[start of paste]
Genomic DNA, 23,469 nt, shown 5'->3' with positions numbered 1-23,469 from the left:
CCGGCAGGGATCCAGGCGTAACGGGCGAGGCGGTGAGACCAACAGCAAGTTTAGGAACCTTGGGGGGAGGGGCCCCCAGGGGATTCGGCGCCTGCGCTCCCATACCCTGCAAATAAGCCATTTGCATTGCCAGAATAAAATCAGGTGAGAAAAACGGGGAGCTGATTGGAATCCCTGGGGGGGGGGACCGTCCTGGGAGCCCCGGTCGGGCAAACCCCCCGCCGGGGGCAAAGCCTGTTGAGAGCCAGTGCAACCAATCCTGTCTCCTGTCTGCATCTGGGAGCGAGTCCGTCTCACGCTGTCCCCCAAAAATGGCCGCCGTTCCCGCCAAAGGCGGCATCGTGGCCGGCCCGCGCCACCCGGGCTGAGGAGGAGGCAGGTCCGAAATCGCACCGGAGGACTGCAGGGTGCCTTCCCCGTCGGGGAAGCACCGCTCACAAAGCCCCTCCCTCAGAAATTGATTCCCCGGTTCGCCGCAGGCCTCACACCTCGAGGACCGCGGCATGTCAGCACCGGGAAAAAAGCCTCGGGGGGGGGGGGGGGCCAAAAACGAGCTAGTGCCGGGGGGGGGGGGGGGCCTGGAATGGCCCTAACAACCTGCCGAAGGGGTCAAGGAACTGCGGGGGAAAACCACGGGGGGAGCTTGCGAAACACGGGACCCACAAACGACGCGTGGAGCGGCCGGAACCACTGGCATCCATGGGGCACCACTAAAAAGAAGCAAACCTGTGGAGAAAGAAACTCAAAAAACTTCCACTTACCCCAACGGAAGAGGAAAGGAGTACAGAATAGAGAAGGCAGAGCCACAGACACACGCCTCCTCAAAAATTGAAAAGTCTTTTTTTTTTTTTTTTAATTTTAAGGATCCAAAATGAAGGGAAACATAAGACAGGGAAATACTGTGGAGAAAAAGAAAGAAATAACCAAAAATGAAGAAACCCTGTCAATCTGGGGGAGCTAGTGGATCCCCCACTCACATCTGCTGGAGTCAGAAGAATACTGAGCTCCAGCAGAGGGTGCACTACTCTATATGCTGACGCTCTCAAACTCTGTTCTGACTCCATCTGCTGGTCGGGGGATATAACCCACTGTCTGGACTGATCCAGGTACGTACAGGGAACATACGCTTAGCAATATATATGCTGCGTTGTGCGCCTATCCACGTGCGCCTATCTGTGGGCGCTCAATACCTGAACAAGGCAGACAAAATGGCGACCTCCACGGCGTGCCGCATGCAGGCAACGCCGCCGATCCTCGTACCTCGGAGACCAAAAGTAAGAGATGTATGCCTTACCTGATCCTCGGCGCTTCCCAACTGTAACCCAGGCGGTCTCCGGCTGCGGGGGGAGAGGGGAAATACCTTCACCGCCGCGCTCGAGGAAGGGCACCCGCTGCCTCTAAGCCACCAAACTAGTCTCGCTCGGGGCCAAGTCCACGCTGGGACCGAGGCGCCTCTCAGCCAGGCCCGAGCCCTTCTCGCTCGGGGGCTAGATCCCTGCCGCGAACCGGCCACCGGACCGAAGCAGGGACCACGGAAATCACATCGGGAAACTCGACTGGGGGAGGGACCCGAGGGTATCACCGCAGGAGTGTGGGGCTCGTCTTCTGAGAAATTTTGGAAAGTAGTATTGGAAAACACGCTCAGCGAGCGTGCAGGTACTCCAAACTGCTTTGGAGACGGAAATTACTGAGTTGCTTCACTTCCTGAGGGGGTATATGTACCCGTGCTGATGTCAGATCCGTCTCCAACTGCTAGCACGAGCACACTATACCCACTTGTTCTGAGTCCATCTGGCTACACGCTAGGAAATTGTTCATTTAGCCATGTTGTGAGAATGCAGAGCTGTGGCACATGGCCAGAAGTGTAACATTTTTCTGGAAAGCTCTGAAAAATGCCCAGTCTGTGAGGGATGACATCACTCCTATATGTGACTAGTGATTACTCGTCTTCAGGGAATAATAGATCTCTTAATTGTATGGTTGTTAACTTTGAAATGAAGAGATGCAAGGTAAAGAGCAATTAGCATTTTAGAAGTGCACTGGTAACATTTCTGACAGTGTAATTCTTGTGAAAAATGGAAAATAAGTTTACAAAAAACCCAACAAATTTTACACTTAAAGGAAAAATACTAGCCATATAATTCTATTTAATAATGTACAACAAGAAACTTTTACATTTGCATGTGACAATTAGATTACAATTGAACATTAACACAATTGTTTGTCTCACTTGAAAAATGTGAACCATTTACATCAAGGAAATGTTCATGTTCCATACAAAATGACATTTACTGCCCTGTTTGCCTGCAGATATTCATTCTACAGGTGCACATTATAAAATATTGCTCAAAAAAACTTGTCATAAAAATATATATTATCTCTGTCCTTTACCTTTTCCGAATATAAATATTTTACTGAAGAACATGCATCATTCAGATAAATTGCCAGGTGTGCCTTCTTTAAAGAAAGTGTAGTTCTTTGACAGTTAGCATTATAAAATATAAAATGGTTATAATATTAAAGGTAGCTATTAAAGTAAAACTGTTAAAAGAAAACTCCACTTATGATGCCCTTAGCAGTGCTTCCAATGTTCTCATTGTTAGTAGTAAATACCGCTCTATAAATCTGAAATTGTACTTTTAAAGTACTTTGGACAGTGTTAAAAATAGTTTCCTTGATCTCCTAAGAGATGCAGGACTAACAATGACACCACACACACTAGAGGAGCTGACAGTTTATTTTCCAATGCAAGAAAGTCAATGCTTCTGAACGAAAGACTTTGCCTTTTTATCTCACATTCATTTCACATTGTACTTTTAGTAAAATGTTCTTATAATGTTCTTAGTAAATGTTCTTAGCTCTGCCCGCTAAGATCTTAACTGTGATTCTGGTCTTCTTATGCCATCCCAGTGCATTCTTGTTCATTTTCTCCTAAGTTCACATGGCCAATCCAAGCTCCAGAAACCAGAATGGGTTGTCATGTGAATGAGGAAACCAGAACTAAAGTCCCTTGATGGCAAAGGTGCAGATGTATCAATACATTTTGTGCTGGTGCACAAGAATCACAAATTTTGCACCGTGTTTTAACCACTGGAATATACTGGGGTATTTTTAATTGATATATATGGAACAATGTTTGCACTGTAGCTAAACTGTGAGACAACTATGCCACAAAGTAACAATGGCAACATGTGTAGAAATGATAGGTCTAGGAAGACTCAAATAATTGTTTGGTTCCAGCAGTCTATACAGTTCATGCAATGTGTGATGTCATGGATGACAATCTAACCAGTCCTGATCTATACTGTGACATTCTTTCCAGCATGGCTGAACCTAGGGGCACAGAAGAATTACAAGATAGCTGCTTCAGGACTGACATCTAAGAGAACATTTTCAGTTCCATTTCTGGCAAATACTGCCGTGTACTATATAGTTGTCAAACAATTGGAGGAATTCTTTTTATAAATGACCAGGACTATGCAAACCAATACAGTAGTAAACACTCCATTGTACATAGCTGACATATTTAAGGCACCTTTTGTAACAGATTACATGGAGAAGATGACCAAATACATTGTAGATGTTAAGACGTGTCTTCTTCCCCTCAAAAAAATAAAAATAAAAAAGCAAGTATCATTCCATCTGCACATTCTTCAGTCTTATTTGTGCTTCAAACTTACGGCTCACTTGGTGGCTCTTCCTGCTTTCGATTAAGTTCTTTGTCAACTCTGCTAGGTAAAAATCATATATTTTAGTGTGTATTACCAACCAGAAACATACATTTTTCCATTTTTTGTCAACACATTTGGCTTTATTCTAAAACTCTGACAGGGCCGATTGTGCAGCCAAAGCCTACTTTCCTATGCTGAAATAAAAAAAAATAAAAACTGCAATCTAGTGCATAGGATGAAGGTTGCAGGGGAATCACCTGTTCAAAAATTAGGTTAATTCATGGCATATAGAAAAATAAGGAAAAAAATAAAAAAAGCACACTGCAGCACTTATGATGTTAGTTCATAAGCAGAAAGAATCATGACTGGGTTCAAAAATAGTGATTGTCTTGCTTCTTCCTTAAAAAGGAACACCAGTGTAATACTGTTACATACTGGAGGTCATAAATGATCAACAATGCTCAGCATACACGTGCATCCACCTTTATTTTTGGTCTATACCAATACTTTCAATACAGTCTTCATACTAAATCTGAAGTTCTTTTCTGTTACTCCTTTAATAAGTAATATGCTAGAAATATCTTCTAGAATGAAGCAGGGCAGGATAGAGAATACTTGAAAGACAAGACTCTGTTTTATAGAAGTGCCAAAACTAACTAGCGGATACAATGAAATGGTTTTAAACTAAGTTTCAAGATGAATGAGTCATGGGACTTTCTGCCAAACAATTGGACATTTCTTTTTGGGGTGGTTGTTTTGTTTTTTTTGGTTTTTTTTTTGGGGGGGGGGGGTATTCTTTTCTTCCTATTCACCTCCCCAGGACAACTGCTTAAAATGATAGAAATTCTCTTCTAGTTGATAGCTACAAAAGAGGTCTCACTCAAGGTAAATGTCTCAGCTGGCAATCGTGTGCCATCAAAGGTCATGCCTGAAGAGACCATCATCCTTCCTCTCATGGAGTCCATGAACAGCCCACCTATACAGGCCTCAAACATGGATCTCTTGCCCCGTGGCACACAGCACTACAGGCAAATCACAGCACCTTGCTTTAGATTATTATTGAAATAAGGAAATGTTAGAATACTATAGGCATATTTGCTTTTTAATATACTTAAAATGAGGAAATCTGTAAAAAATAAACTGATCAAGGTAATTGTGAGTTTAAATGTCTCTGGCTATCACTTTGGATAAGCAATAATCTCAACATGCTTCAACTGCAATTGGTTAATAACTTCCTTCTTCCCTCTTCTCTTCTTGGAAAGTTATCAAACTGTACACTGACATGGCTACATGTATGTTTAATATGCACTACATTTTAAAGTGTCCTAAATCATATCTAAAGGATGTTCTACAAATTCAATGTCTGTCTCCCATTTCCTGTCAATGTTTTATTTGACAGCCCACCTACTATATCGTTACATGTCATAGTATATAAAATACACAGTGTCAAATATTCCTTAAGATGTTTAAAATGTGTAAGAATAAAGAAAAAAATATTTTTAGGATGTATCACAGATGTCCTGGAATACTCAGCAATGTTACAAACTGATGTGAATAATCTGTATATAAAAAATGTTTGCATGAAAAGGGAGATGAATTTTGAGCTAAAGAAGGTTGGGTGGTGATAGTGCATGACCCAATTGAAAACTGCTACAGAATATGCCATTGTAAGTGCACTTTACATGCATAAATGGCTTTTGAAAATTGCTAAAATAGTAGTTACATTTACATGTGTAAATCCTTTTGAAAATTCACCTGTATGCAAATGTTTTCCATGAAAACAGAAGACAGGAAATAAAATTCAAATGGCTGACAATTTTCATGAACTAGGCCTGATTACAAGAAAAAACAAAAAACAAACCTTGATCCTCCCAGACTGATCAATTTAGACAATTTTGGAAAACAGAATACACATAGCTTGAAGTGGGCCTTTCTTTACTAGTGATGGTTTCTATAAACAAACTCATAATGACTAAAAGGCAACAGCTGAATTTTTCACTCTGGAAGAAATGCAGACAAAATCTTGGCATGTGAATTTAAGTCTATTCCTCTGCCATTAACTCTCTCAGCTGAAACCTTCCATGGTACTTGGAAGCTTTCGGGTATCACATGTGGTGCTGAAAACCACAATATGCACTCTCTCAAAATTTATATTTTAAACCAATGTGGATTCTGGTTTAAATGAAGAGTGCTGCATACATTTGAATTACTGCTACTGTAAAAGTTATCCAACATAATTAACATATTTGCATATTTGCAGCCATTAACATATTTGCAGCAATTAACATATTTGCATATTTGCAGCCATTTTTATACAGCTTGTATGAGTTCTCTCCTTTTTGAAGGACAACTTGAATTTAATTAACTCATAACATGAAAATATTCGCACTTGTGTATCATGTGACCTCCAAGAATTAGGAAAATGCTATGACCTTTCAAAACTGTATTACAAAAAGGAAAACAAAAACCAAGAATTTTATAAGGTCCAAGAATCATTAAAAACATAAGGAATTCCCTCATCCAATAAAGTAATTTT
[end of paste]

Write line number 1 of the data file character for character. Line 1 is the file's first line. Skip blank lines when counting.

Genomic DNA, 23,469 nt, shown 5'->3' with positions numbered 1-23,469 from the left: